And if you consider the products that we find most engaging most habit forming the things that capture your attention and won't let go you will find one or more of these three types of variable rewards of the tribe rewards of the hunt and rewards of the self-rewards of the tribe are things that feel good that have an element of variability. Like for example seeking empathetic joy feeling good because someone else feels good cooperation competition partnerships all of these are things that are examples of rewards of the tribe. The best example I can think of online is, of course, social media when you open the Facebook app you never know what you're going to see what photos might you find what are the comments going to say. How many likes does something get? There's a high degree of social variability. Next, comes the rewards of the hunt which is all about the search for resources. When many people think of variable rewards at the hunt they think of gambling slot machines where the variable reward is the money. You might win when you play a game of chance. It's part of what makes gambling so habit forming. If not all out addictive. Interestingly enough we see the exact same dynamic online. Consider the feed. Have you ever wondered why the feed is so prominent today? Why do so many products have a feed? Well, let's consider the Twitter timeline as an example. When you open up the Twitter app perhaps the first thing is a very interesting and maybe the second isn't all that interesting but how about the third or fourth.
And to get more of this reward of the hunt What do you have to do. Well, all you have to do is to continue to scroll and this scroll and use the exact same psychology as pulling on a slot machine searching and searching and never done searching for the next reward of the hunt. Finally, there are the rewards of the self. These are things that feel good have an element of variability but don't come from other people and aren't about the search for material or information or rewards. These are things that feel good in and of themselves they're intrinsically pleasurable. They're about the search for mastery competency control and completion. The best example I can think of online is gameplay. So I might not be playing with other people or even winning anything on Candy Crush or angry birds but there are something fun and habit forming about getting to the next level the next accomplishment. And even if you say to me Look you know I'm not a gamer. This doesn't apply to me. I bet you you play this game every day. Think about checking those unread e-mail messages. Finishing the to do on your to do list or the thing that always gets me is checking that one notification on my phone home screen just so I can clear it away. These are all examples of rewards of the self. The purpose of these variable rewards is to give the user what they came for to scratch their age and yet have a bit of mystery some uncertainty around what they might find the next time they engage with the product.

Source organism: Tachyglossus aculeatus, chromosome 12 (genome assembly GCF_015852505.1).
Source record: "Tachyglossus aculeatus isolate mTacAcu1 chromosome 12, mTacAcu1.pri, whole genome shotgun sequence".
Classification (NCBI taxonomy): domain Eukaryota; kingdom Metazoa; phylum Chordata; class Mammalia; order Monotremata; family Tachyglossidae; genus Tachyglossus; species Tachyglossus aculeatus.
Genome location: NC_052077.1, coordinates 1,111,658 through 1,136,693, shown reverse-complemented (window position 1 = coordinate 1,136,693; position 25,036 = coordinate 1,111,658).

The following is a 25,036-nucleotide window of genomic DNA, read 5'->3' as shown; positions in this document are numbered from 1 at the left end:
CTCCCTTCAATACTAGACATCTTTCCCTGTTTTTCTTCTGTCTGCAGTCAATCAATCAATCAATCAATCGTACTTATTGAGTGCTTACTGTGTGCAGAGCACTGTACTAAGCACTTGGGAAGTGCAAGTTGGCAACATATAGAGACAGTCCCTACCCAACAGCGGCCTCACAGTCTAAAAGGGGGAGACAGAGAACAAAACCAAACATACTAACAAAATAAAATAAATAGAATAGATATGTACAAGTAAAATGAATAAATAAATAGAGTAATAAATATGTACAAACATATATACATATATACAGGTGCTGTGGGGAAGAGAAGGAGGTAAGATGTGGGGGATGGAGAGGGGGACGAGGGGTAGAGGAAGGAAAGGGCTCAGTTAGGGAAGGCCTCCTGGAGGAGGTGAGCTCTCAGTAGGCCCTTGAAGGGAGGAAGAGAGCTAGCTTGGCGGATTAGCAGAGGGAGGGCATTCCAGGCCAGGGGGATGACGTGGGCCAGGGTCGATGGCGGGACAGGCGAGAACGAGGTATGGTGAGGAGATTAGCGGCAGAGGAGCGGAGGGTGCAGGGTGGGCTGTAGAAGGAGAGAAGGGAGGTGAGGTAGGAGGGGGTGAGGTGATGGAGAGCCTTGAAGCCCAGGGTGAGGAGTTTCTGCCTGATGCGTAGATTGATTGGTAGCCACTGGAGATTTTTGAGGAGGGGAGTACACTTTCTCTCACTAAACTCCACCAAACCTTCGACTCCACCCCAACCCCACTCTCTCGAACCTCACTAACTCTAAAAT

And finally the investment phase of the book The Purpose of the investment is to increase the likelihood of the next pass through the hook and investments do this by storing value. Now this is a big deal because unlike products in the physical world which depreciate they lose value. Think about it your chair your table your clothing everything in the physical world loses value with wear and tear they depreciate. But habit forming technology should do the opposite. It should all freesheet it should get better and better with use. And it does this because of this principle of investing in stored value. So for example the more content I add to google drive the better it gets. As my one and only cloud storage solution. The more data I give to Mint.com personal finance software the more I can do with it it becomes better and better with the data I invest in the service. Each time I pass the hook the more followers I have for example on a site like Twitter the better the service becomes for a way to reach my audience. And finally reputation reputation as a form of stored value that users can literally take to the bank because my reputation on platforms like up or eBay or Air B and B determines what I can charge for my goods and services and how likely am I to leave on these services after I've accrued this positive reputation. Not very likely. Even if a better competing service comes along which brings me to the conclusion and the cold hard truth that there is no written rule anywhere that I know of that says the best product necessarily wins.
Instead it's the company that holds onto the monopoly of the mind the habit that wins because it's through successive cycles through the hook that customer preferences are shaped that tastes are formed and that habits take hold. Now at this point I know many of you have a question in your mind and that question is likely is this ethical. And if you're thinking is this right you know is this kosher or is it OK to use people's hidden psychology to change their behavior. I say bravo because I think that is the appropriate response to learning about the power of habit forming products. Let's face it anytime we are designing user behavior to meet our ends in mind that my friends is a form of manipulation and we need to be very careful about how we apply these techniques because we're building the products that people take to bed with them every night. The first thing they reach for in the morning before they even say hello to their loved ones. And as Ian Bogost warned technology quite possibly may be becoming the cigarette of this century. So what responsibility do we have as product designers innovators as entrepreneurs. Well I believe we can use behavioral design for good for too long these techniques have been used for mindless frivolity but there's so much more we can do. Firstly as consumers and users ourselves by finally understanding how we get hooked we can break unwanted habits in our own lives and as people who make these products I believe we can help people live happier healthier more productive more connected lives. To borrow from the words of Gandhi I encourage you to build the change you wish to see in the world. By using habit forming products for good.
March 27, 2018